God's Word on Sunday: God is faithful even when we are not

  • September 8, 2019

24th Sunday in Ordinary Time, Sept. 15 (Year C) Exodus 32:7-11, 13-14; Psalm 51; 1 Timothy 1:12-17; Luke 15:1-32

The Golden Calf is alive and well. It is a powerful cultural symbol for greed, infidelity and idolatry — even in secular settings. 

The Israelites had seen God’s wonders and miracles. They had witnessed the humbling of Egypt the superpower and all of her gods. Time after time God rescued them from disaster and provided for their basic needs in the desert. All God asked in return was absolute trust and fidelity. 

But all of God’s blessings were not enough for the people. As soon as Moses seemed to disappear, they got nervous and frightened. 

They wanted a god whom they could see and touch, and they wanted this god to lead them back to the supposed security of Egypt. Never mind the centuries of brutality and slavery — memories are funny and fickle things! 

By worshipping the Golden Calf, they put their trust in something of their own creation, and this is what many people do every day. 

It would be wrong to look down on the Israelites, for they were no different than all of us. It doesn’t matter what God has done for us — that was yesterday. And the moment people meet adversity, tragedy or just not getting their way, faith and fidelity to God often flies out the window. 

Faith is trust. Faith is continuing the journey when we can’t see the road in front of us. Faith is absolute certainty that God cares and is with us every step of the way. 

This story has all the track marks of human imagination, for Moses had to talk God down from His rage and threatened violence. After all, Moses reminded God, remember the promise You made to Abraham, Isaac and Jacob. 

God “changed His mind” and the Israelites were not destroyed. It is improbable that God was ruled by human-like emotions, especially expressed in violence and killing. But there is still a message in the story.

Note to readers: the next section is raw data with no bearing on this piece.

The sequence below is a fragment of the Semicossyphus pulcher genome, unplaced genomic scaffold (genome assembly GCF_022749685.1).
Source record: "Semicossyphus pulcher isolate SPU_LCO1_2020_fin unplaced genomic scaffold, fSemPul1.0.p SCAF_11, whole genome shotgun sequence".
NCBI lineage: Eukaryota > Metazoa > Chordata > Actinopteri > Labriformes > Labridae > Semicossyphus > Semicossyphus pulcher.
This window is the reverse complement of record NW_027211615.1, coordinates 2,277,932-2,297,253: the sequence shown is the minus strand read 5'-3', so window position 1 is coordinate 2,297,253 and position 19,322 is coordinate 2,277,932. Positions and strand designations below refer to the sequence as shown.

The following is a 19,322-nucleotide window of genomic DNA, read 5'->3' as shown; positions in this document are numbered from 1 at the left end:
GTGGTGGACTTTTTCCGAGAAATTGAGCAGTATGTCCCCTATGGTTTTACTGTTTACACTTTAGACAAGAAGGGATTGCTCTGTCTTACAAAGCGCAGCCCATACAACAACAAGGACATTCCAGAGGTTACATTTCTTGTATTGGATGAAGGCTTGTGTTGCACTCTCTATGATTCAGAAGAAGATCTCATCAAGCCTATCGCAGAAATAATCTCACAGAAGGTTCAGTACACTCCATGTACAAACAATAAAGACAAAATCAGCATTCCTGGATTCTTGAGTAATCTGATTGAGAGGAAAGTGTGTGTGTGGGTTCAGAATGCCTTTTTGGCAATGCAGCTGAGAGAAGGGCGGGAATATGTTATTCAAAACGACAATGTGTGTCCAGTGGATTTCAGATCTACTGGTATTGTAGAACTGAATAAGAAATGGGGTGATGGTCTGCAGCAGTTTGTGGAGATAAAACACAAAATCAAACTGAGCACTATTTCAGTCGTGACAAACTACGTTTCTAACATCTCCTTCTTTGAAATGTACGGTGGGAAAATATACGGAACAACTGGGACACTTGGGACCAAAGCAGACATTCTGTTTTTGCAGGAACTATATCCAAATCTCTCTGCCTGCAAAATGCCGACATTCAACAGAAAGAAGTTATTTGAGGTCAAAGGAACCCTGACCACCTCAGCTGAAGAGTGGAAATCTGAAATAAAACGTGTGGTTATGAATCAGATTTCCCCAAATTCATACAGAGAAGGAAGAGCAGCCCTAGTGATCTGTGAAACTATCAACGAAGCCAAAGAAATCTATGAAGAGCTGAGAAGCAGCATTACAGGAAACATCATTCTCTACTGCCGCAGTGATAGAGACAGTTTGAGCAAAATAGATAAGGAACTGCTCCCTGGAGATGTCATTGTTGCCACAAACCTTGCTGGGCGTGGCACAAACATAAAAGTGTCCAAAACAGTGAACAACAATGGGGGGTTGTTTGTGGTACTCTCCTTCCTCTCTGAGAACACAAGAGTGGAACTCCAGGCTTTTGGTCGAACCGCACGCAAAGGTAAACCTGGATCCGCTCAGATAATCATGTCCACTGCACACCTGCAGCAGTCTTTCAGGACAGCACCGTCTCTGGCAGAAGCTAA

God is bound by the promises that God has made. God is faithful even if we are not. And all human misery and disaster begins the moment we take our minds and hearts off the God who created us and saves us.

There is a kinder and gentler depiction of God in Paul’s letter. Paul was astounded that God was so merciful in spite of his sins and opposition. His sins were not primarily from malice but ignorance, like so many human sins. 

Paul revelled in the fact that Jesus is so patient with him — in effect, Paul had become Jesus’ project, shaping him into an instrument to proclaim the word of salvation. When we allow it to happen, we too become clay in the hands of God to be formed according to God’s wishes and intentions.

There are many forms of alienation, infidelity and separation, but they are all variations on one fatal mistake: forgetfulness. 

The younger son in the Gospel parable forgot his family, home and traditions. Having blundered in such a fundamental way, he was easy prey for a disordered and sinful life. 

God’s mercy came in the form of adversity and struggle, providing the antidote in the form of remembrance. The young man remembered his home, the place he had there and his father’s love. This gave him the hope and courage to get up from his miserable situation and journey homeward. 

Conversion is really remembrance — we remember that we are loved and that our lives have meaning and purpose. We also remember God’s many kindnesses and the kindness of others. 

The older son also fell victim to forgetfulness. He forgot that he was his father’s beloved son now and that all that the father had was already his. He also forgot that there was no essential difference between him and his brother — they were connected, heart and soul. 

In his anger, he couldn’t even say “my brother” — he spat out the words “your son!” to his father. He also forgot that both he and his brother were on the same journey, although their paths might diverge a bit. Basically, they both made the mistakes many make each day.

Look at our broken and bleeding world: We have forgotten our home, both earthly and heavenly, and we have forgotten that we are all part of one another and God. Let us pray for remembrance — conversion — before it is too late.

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